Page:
Marijuana Charges Dropped: Unlawful Entry & Inadmissible Evidence

Tampa police were making an arrest of a person in the front yard of our client's home when they asked the person under arrest if there were any other people at the residence. The person under arrest at the time told the officer that there were people in a building in the rear of the property. The officer then went into the backyard of the residence and claimed to smell the odor of burning marijuana. The officer then ordered those in the building to exit; he went inside and retrieved several marijuana cigarettes. The officer then arrested our client for possession of marijuana and drug paraphernalia.

In reviewing the police report and other evidence in the officer's report, we noticed several serious problems with the officer's conduct. First, the officer had no right to enter the backyard of our client's home. The officer had no warrant or permission to enter our client's property. Police are limited by the fourth amendment from conducting searches and seizures without a warrant; this is particularly true of dwellings. In this case the officer had no warrant no other valid reason that would allow entry to the property without a warrant.

Under the U.S. Constitution, anything the officer found after this unlawful entry was inadmissible as evidence against our client or any other person on the property. Even if the officer had a valid reason to enter their property, he still lacked a valid reason to enter the building. The officer did not see any illegal substance until he entered the building at the rear of the property. In order for an Officer to claim he seized property located in plain view he must show he was allowed to be in the location from where he saw the illegal substance. The odor of marijuana alone is not a valid reason to enter a home.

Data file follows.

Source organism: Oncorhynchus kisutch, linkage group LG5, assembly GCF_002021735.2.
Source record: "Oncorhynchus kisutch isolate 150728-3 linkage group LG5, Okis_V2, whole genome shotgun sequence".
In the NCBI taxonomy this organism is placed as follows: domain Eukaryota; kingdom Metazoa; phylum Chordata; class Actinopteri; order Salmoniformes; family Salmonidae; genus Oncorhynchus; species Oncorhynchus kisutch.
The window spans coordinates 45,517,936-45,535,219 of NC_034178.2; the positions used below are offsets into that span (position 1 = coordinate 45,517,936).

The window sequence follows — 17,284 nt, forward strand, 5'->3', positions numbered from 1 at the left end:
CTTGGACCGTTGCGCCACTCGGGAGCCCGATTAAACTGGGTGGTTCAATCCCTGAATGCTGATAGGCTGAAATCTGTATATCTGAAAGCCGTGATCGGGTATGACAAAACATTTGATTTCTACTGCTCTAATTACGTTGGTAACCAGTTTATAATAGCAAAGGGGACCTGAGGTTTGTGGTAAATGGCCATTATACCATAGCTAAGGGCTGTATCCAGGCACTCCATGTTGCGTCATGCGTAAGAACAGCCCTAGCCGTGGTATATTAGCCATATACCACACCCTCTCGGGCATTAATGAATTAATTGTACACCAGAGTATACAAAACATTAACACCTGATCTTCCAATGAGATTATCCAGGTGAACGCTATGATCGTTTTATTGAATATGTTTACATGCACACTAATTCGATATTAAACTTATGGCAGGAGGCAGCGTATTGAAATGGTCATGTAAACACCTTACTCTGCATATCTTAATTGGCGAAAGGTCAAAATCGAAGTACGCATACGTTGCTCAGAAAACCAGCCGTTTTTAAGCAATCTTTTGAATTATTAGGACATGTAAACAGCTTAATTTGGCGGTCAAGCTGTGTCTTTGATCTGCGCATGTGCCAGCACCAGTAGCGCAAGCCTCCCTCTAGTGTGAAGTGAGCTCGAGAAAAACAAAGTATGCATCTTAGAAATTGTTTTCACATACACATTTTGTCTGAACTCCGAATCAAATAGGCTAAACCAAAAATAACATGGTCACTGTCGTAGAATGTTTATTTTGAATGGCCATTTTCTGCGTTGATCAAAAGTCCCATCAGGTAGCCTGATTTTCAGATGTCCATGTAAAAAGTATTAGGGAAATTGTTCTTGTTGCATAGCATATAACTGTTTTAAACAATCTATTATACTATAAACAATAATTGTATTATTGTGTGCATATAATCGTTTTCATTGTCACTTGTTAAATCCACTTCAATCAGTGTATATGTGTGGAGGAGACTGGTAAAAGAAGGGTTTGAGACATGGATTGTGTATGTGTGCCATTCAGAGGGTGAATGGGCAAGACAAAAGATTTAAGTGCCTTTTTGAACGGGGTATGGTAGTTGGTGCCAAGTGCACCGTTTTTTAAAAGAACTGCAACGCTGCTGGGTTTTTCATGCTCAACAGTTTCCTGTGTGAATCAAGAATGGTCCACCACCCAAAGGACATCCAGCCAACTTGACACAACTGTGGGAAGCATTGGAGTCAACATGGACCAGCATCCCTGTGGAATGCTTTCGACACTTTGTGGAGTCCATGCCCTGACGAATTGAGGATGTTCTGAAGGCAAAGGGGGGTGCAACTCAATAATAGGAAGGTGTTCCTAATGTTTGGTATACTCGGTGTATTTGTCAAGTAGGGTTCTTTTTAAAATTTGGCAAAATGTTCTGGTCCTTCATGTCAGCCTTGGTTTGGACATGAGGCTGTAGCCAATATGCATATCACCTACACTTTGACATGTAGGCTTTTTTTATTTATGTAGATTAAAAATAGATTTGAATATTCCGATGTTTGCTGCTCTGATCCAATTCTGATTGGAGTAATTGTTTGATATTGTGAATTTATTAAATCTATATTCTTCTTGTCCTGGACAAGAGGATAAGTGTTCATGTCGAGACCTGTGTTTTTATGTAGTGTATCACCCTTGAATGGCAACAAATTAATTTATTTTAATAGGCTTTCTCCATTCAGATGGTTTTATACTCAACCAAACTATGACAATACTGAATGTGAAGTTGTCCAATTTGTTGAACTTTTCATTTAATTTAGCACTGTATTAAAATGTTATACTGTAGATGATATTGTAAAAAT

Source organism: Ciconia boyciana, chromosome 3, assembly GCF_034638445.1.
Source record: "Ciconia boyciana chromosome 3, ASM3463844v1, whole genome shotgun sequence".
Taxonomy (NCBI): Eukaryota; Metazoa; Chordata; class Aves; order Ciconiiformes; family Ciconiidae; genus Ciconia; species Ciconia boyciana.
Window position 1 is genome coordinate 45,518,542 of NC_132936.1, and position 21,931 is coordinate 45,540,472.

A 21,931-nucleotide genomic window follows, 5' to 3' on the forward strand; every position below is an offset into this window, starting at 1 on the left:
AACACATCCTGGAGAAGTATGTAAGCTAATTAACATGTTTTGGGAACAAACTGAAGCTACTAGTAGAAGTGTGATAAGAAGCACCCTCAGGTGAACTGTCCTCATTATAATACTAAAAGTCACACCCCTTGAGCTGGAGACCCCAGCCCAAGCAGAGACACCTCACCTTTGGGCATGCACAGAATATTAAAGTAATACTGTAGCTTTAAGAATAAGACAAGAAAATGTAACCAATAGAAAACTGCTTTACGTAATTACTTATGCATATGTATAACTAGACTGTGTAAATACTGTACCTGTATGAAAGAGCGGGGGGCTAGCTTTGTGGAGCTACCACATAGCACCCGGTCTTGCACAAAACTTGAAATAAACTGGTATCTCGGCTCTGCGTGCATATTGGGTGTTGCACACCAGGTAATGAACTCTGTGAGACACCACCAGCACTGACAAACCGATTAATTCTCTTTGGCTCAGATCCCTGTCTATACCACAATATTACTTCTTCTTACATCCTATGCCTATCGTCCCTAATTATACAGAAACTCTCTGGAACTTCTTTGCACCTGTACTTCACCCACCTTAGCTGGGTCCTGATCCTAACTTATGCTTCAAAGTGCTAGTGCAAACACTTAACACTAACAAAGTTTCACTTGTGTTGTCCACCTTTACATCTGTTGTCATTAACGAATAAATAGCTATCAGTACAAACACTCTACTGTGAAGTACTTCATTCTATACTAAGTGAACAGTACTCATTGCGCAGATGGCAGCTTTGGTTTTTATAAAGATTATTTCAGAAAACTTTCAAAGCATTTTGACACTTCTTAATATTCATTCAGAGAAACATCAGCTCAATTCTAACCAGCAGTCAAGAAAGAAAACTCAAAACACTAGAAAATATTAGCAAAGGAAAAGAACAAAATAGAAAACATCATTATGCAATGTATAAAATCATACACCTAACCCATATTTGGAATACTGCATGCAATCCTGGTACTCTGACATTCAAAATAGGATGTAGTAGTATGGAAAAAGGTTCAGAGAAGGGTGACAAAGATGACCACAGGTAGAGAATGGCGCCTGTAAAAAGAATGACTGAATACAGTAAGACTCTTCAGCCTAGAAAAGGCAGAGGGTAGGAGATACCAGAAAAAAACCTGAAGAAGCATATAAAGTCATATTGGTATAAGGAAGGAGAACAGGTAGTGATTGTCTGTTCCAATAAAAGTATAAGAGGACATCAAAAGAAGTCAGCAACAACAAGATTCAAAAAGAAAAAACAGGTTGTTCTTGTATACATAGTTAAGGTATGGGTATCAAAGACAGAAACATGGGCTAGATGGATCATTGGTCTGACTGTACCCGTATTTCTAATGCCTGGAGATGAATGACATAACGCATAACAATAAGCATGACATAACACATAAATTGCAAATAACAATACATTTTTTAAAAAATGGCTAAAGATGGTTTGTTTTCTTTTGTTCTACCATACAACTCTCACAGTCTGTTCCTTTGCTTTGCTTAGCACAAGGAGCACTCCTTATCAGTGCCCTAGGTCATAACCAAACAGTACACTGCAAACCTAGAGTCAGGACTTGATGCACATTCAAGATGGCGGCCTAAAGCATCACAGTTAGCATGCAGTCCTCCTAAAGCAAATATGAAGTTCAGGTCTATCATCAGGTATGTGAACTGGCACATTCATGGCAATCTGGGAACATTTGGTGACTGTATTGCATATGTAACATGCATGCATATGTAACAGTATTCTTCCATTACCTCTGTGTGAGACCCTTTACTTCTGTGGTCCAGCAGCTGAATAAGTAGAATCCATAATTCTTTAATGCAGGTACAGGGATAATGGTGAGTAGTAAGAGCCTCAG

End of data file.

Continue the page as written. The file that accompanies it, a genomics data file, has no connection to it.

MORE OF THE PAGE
In this case our office filed a motion to suppress all evidence in the case due to the officer's multiple violations of the fourth amendment. In reviewing our motion the Office of the State Attorney agreed that the officer's conduct was improper. The Court then granted our motion to suppress all evidence and all charges against our client were dismissed.

If you have been charged with possession of a controlled substance, it is imperative that you speak with an attorney with the experience to evaluate the State's case and the evidence against you. Many times the police conduct unlawful searches and seizures of property. If the search of your person or property is unlawful that will be grounds to suppress the evidence against you. As former prosecutors, the attorneys at Thomas & Paulk P.A. have the knowledge and experience to evaluate your case and always offer a free consultation.